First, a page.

Wildlife rehab still making animals stronger 40 years after Gulf disaster

HOUSTON, Texas (KTRK) -- Spring Branch is home to a lot of wildlife, and not just in backyards. It's home to the Texas Wildlife Rehabilitation Coalition, which saves mammals, birds and reptiles that are injured or orphaned.

The group formed with a couple of people 40 years ago.

"It was after an oil spill in the Gulf. They took in birds that were impacted, and all this grew out of that," said Oriana Franklin with TWRC.

The coalition is currently housed in an office park on Hammerly Boulevard. The latest admissions are baby squirrels whose eyes haven't yet opened. They're given antibiotics and will be nursed back to health so they can be released to the wild.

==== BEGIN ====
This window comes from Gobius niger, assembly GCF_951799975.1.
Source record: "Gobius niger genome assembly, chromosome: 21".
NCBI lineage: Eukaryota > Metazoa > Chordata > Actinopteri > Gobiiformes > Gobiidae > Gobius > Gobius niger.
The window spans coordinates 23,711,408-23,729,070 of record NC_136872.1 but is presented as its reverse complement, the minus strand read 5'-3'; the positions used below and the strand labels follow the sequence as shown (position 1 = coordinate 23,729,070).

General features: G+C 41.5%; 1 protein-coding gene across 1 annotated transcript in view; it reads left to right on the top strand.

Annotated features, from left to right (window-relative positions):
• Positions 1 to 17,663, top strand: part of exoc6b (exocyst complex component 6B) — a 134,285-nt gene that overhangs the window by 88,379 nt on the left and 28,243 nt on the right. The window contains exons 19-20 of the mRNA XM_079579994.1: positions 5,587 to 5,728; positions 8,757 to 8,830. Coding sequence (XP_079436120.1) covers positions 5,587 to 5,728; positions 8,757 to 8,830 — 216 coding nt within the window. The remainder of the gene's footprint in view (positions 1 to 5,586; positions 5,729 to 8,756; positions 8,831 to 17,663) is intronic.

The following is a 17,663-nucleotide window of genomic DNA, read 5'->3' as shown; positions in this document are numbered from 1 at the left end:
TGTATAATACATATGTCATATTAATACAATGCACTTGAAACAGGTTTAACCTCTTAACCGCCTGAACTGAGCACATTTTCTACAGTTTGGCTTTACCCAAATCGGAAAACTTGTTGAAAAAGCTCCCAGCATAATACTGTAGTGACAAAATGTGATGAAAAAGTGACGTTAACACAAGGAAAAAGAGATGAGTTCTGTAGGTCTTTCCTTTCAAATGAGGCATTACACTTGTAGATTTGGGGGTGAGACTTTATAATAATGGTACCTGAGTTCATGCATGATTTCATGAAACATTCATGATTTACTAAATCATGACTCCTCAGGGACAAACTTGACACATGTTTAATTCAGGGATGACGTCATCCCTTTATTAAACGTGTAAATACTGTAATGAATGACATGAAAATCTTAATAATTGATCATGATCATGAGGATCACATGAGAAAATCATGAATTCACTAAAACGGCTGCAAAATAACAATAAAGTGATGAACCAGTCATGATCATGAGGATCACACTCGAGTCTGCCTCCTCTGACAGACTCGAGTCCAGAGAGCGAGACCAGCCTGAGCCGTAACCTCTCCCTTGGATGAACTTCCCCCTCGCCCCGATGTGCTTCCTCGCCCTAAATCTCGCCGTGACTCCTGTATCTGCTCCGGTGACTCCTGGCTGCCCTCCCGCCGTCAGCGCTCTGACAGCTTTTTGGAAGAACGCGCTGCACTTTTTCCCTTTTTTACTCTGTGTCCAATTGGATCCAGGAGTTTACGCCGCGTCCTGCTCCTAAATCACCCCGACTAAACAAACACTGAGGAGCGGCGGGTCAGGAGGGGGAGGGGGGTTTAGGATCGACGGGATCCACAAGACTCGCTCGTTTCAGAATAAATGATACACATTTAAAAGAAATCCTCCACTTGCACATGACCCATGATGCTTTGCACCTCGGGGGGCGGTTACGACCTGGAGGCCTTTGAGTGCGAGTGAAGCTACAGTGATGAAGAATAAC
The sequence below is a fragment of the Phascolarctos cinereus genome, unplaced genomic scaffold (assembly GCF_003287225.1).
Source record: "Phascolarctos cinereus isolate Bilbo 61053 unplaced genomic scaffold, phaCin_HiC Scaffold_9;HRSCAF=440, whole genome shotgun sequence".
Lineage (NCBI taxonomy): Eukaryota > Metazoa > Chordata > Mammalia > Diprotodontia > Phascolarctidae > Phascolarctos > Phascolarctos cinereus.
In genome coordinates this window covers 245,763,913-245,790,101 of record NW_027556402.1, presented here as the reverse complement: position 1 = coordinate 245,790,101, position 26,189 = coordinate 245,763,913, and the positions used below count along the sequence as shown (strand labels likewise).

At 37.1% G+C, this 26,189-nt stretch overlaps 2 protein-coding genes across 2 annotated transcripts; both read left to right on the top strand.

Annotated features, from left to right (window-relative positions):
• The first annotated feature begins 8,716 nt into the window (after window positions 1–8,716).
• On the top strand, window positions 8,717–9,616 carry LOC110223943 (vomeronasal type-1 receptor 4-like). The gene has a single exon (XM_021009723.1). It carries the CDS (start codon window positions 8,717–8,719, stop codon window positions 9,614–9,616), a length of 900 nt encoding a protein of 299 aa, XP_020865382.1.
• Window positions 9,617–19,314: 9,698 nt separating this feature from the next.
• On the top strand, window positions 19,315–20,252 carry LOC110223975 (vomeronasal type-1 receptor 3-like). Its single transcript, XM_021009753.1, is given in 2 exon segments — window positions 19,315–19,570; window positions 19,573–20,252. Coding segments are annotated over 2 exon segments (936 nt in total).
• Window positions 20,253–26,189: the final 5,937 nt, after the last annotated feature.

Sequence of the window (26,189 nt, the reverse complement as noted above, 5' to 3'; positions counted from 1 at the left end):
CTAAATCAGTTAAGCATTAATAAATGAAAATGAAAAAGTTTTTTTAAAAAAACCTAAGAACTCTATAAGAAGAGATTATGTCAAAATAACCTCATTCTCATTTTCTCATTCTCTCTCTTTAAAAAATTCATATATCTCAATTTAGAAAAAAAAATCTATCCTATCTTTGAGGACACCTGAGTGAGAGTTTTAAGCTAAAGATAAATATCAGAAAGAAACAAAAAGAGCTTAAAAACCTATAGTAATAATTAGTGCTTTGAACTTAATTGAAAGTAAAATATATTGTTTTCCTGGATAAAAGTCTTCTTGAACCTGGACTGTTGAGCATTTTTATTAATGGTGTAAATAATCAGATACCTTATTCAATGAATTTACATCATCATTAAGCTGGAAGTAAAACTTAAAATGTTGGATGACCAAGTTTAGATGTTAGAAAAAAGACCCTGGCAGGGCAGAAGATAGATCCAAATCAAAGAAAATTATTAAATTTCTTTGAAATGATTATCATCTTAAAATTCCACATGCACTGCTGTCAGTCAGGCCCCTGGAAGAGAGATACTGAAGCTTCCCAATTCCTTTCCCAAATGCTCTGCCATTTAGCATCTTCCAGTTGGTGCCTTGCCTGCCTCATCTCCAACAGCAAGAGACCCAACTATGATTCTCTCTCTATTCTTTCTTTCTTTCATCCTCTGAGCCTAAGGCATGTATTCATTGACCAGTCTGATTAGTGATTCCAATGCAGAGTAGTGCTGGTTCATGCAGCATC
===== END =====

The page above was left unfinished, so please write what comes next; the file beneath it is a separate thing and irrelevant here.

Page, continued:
"Our intakes have gone up by at least 10 percent a year," Franklin said, citing, in part, habitat destruction.

Some of the animals will not be released, like a young possum that is blind. An owl, hidden away in camouflage in her cage, will remain at the coalition because of injuries.

Franklin has advice for people who try to save baby birds they find on the ground.

"They've fallen out of the nest, which is normal," she said. "They usually stay on the ground, under the protective eyes of their parents, who feed them, and fend off intruders. Unless they're injured, you're bird-napping."

She also recommended that if you find an animal in distress, avoid giving it food.

"You may give it the wrong thing, which can harm them. Instead, bring them to us," Franklin insisted.

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